Computer Equipment

  • In order to perform their work effectively, employees may use university equipment (computers, laptops, keyboards, monitors, etc.) at their remote location, with the approval of their supervisor. All such items remain the property of the university and will be returned to the university once working remotely has ended.
  • All devices, whether personally or university owned, must meet minimum security standards when connecting to a university network or accessing institutional information.  See Steps for Staying Secure.
The laptop or computer you are using will likely make or break the security of university data.

You may not download or store locally Personally Identifiable Information (PII), health information, or other P4 information to any device.

Remember that you need to protect university equipment as well as university data. Learn how to store and protect data properly on devices and in Google G-Suite. See also Google Apps Services Allowable Data Use

 

Using Personal Computing Devices

You may use your personal computing device to conduct University business so long as the device meets minimum security standards and any data you access remains in Google G-Suite, this is the campus approved and supported cloud service provider. You may not download any university data to your personal device.

Please note: personally-owned computers used by multiple people in the household are unlikely to meet minimum security standards. Risks to consider with home systems include:

  • Multiple users with administrator access allows for downloading and spreading of malware
  • Insecure configurations leaving the systems vulnerable to attacks
  • Home use software installed that are not supported and may not be patched for vulnerabilities
  • Institutional information downloaded or cached to the machine may be exposed to other family members

Therefore, we highly recommend that you use university-owned, and managed, equipment when working from home. If you must use a personal computer, avoid using a computer shared by others in the household.

If you do not have a work computer to use at home and need to access highly sensitive (P4) data, or are a Systems Administrator for P4 data, please contact itpolicy@ucsc.edu

 

Secure Your Home Wireless Network

  • The most effective steps you can take to secure your wireless network at home is to change the default admin password, enable WPA2 encryption and use a strong password for your wireless network.
  • Be aware of all the devices connected to your home network, including baby monitors, gaming consoles, TVs, appliances or even your car. Ensure all those devices are protected by a strong password and/or are running the latest version of their operating system.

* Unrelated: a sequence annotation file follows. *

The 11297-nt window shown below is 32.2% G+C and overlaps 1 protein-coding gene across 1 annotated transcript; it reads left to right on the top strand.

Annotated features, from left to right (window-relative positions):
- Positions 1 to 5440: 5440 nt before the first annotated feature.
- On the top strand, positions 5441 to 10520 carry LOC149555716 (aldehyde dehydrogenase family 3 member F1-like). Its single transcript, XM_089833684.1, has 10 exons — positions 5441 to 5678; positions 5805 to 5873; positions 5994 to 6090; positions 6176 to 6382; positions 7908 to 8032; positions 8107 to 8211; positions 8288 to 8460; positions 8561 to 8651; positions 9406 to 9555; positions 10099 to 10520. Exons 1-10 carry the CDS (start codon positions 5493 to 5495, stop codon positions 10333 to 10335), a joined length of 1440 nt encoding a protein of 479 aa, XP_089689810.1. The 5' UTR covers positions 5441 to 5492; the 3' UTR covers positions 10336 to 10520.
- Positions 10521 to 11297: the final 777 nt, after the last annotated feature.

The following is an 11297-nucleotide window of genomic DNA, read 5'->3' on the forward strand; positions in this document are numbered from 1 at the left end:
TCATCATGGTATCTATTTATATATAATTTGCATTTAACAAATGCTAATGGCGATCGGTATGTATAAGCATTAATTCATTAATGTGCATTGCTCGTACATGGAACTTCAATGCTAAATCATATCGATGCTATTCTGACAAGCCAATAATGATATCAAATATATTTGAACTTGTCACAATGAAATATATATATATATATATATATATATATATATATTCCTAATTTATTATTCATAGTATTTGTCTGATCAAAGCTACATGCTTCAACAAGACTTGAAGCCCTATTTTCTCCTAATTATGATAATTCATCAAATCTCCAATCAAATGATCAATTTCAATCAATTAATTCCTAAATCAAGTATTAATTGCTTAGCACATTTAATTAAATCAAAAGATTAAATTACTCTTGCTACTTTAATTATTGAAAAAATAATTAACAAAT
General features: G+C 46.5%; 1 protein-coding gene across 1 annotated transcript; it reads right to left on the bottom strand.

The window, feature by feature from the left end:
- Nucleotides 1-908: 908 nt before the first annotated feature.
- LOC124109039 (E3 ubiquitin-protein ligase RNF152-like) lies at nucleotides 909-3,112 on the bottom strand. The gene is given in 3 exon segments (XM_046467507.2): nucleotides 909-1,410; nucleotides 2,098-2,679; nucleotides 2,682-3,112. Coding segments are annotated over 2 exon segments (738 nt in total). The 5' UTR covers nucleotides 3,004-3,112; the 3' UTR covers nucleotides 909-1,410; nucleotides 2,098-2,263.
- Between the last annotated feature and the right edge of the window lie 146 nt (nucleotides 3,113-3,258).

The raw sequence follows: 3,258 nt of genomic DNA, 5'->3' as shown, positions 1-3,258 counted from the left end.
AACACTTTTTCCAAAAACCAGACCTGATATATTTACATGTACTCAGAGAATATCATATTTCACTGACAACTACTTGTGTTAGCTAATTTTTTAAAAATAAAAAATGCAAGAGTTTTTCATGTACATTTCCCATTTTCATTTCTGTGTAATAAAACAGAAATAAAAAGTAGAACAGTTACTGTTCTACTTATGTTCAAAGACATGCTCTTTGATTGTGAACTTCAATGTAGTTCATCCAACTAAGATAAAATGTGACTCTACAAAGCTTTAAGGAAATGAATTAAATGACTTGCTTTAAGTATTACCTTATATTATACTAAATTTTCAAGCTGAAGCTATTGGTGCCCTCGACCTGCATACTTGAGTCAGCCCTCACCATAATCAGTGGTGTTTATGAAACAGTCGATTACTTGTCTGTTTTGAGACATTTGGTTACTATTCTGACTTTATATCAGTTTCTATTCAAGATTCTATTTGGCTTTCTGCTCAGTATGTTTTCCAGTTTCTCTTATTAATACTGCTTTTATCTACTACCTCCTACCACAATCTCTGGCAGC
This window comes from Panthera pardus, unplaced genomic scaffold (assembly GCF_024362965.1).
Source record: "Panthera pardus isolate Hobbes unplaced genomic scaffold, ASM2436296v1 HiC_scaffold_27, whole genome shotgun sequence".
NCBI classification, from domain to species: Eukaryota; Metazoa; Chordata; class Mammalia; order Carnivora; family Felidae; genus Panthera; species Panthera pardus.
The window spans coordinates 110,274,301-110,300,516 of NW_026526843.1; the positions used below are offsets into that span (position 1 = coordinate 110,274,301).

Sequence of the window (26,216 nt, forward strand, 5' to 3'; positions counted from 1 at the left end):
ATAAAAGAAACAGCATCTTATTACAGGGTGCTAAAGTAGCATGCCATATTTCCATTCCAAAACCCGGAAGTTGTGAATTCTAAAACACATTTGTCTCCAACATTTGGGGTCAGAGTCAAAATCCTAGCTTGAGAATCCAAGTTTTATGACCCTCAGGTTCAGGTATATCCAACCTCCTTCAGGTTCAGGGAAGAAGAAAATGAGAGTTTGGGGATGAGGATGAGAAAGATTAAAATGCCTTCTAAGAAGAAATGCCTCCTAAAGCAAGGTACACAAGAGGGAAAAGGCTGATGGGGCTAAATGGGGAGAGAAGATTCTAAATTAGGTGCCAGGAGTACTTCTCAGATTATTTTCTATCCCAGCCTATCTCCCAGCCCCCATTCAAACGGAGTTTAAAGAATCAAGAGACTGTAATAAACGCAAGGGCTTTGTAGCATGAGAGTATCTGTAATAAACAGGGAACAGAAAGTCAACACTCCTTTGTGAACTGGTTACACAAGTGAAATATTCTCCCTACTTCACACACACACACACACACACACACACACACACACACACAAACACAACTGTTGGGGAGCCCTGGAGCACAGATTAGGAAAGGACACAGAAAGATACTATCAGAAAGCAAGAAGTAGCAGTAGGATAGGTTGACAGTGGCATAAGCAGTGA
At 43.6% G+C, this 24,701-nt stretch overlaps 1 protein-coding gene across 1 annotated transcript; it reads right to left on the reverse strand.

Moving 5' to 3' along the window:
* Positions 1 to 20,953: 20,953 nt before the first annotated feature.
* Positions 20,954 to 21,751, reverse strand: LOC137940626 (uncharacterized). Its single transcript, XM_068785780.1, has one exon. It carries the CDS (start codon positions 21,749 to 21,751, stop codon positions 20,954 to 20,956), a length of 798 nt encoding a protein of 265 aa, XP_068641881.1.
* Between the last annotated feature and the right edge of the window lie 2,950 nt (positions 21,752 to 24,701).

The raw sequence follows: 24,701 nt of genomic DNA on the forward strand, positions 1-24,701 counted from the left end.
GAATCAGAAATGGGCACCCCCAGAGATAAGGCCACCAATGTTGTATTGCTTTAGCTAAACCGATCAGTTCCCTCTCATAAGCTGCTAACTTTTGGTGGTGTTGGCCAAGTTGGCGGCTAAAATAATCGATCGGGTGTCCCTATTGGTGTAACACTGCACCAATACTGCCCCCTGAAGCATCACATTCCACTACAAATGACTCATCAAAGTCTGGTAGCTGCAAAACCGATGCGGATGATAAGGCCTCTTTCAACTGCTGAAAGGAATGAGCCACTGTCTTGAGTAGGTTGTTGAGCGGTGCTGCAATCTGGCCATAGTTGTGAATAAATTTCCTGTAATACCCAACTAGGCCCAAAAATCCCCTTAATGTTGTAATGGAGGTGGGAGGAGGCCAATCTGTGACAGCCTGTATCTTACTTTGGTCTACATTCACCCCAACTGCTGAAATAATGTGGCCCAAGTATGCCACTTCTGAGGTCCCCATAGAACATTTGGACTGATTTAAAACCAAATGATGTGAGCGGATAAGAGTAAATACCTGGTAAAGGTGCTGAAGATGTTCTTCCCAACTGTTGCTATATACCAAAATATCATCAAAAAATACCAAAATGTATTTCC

Social Engineering/Phishing/Scams

Defending Against COVID-19 Cyber Scams

Scams and phishing emails are targeting people's growing fears of the coronavirus in order to steal their usernames, passwords, credit cards and other sensitive information. Exercise caution in handling any email with a COVID-19-related subject line, attachment, or hyperlink, and be wary of social media pleas, texts, or calls related to COVID-19.

One of the greatest risks you will face, especially in this time of both dramatic change and an environment of urgency, is social engineering attacks.

Security protections that would normally be in place on the campus network or VPN are not available when you are on a home network. This means we are relying on human behavior, rather than technical controls, to avoid phishing attacks.

Remain vigilant for scams related to Coronavirus Disease 2019 (COVID-19). Cyber actors may send emails with malicious attachments or links to fraudulent websites to trick victims into revealing sensitive information or donating to fraudulent charities or causes.

Take the following precautions:

  • Avoid clicking on links in unsolicited emails and be wary of email attachments.
  • Use trusted sources such as legitimate, government websites for up-to-date, fact-based information about COVID-19.
  • Do not reveal personal or financial information in email, and do not respond to email solicitations for this information.

 

Physical Security

Lock Your Doors and Never Leave Your Devices in the Car

  • Never leave your device unattended, always lock your doors, and never leave your device in a vehicle - not even in the trunk.
Lock Up Your Laptop
  • Securely store laptop and other mobile devices when you step away, even at home. Incidents happen, and it’s good practice to lock up your devices when you are not using them. Options include a security cable or locked cabinet/drawer/closet.
Lock Your Screens
  • Configure your desktop to automatically lock after 15 minutes of inactivity and set your phone to lock the screen after no more than 15 minutes of inactivity. Shorter is even better. Manually lock the screen when you walk away from the computer.


Family/Guests

  • Use a private and secure space to work, avoid others overhearing or seeing confidential information.
  • Sharing a computer is one of the most common mistakes you often commit, it’s tempting to share company-issued laptops to close friends and family members for online use.
  • Make sure family/guests do not have access to work-related devices and materials. They can accidentally erase or modify information, or, perhaps even worse, accidentally infect the device.
  • Securely store your laptop and paper documents when not in use so they are not accessible by anyone else.

 

Resources